Chinese Companies Dump $40 Billion In Global Assets, China Turn Net Seller For First Time In Decades
At the behest of the Communist Party leadership, Chinese conglomerates and investor groups have this year transformed from sometimes overeager spree buyers of foreign companies, real estate, and art, into net sellers of global assets for the first time since Chinese companies became big-time players on the global stage about a decade ago, the FT reports.
The shift comes as the Communist Party tries to tamp down on capital outflows as China’s economy weakens with reports suggesting that Beijing could report economic growth below 6% for 2019 and 2020.
Chinese companies have agreed to sell about $40 billion in overseas assets so far this year, up from $32 billion for the whole of last year, according to data from Dealogic. At the same time, Chinese groups have bought just $35 billion of overseas assets this year, making the country a global net seller.
Divestments in the US, where Chinese corporate buyers are now viewed with increased scrutiny, have soared to over $26 billion this year, up from just $8 billion for all of 2018.
The data from Dealogic goes back to 2015, when Chinese companies bought about $100 billion in overseas assets while selling only $10 billion to foreign buyers. However, an FT analysis of Dealogic’s data indicates that China has been a net buyer of overseas assets since at least 2009.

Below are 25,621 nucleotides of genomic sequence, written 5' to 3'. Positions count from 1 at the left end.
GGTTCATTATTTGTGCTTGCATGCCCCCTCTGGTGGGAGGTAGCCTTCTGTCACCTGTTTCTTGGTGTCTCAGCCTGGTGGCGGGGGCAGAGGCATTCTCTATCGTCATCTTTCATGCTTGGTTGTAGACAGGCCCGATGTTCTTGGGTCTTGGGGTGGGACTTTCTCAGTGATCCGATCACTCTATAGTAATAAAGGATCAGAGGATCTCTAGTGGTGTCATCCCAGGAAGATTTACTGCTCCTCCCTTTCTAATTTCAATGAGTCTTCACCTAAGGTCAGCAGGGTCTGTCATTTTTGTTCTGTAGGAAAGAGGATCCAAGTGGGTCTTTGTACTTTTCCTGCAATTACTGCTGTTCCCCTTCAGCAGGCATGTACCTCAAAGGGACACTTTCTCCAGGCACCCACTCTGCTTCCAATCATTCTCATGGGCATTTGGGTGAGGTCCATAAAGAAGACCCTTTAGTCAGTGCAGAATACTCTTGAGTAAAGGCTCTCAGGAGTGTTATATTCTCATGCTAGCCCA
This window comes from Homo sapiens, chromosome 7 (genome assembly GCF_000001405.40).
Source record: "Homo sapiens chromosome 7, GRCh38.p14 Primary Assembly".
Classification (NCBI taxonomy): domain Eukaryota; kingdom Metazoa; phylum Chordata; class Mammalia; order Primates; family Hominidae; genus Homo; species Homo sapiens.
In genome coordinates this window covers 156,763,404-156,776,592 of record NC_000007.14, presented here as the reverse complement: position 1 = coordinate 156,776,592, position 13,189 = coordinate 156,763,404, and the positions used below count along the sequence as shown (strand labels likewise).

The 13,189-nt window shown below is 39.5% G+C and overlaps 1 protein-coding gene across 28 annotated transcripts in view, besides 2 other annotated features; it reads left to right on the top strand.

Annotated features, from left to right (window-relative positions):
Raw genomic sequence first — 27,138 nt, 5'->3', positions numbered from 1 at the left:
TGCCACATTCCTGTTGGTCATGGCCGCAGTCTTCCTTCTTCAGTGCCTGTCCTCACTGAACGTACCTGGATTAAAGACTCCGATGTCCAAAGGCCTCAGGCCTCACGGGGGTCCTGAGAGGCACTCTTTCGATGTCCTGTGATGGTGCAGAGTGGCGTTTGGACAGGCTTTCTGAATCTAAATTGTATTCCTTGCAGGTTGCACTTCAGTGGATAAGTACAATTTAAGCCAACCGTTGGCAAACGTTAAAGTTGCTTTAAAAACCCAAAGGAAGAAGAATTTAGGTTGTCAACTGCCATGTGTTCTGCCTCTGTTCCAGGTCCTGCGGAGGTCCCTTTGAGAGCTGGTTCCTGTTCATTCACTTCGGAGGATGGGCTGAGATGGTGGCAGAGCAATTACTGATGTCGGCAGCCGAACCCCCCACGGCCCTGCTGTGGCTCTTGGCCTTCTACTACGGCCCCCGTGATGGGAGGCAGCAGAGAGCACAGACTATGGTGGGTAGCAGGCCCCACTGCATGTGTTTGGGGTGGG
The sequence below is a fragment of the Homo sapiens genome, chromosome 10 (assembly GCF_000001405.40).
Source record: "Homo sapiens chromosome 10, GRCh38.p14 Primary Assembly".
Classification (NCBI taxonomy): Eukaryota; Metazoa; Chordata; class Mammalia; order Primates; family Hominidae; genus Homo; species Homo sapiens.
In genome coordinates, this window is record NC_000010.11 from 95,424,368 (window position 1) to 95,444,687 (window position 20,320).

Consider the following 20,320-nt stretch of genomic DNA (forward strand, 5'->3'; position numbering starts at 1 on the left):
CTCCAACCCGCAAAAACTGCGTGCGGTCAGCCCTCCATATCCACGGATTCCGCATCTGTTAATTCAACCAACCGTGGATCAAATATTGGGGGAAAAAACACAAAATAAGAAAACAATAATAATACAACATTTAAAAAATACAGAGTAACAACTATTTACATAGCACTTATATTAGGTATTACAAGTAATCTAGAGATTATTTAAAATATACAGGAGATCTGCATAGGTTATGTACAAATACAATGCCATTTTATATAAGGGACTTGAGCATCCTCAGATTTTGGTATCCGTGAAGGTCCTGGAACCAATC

Many of the Chinese-owned assets hitting the market this year were purchased in 2016, the peak of Chinese firms’ off-shore shopping spree. That year, Chinese companies struck more than $200 billion in overseas deals, while taking on extremely high levels of debt.
“There was a crescendo of outbound Chinese deals – a few that lacked industrial logic,” said Raghu Narain, Asia Pacific head of investment banking at Natixis. “The deals that were either funded by too much debt, lacking logic or subsequent actual synergies are unwinding now.”
Two of the most high-profile Chinese acquirers during the boom have become the biggest sellers at the behest of their overlords in Beijing.
Airlines-to-finance group HNA, for example, which bought multibillion-dollar stakes in Hilton and Deutsche Bank in 2016 and 2017, has offloaded at least $20 billion in assets since late 2017 after facing a liquidity crunch in China. HNA sold Swiss air services company Gategroup to RRJ Capital for $1.4 billion earlier this year.
Serial acquirer Anbang Insurance, which was taken over by the government in 2017, has sold off much of its global portfolio, including a group of hotels sold last week to Korea’s Mirae Asset for $5.8 billion.
The decision to divest foreign assets was handed down from the party leadership a few years back as the PBOC and China’s other economic authorities scrambled to shore up their dollar reserves and lower corporate debt. Now is a particularly precarious time for Beijing, which recently recorded the first default of a local government financing company, adding to concerns that the Chinese economy could crumble like a house of cards as it pumps credit back into the economy.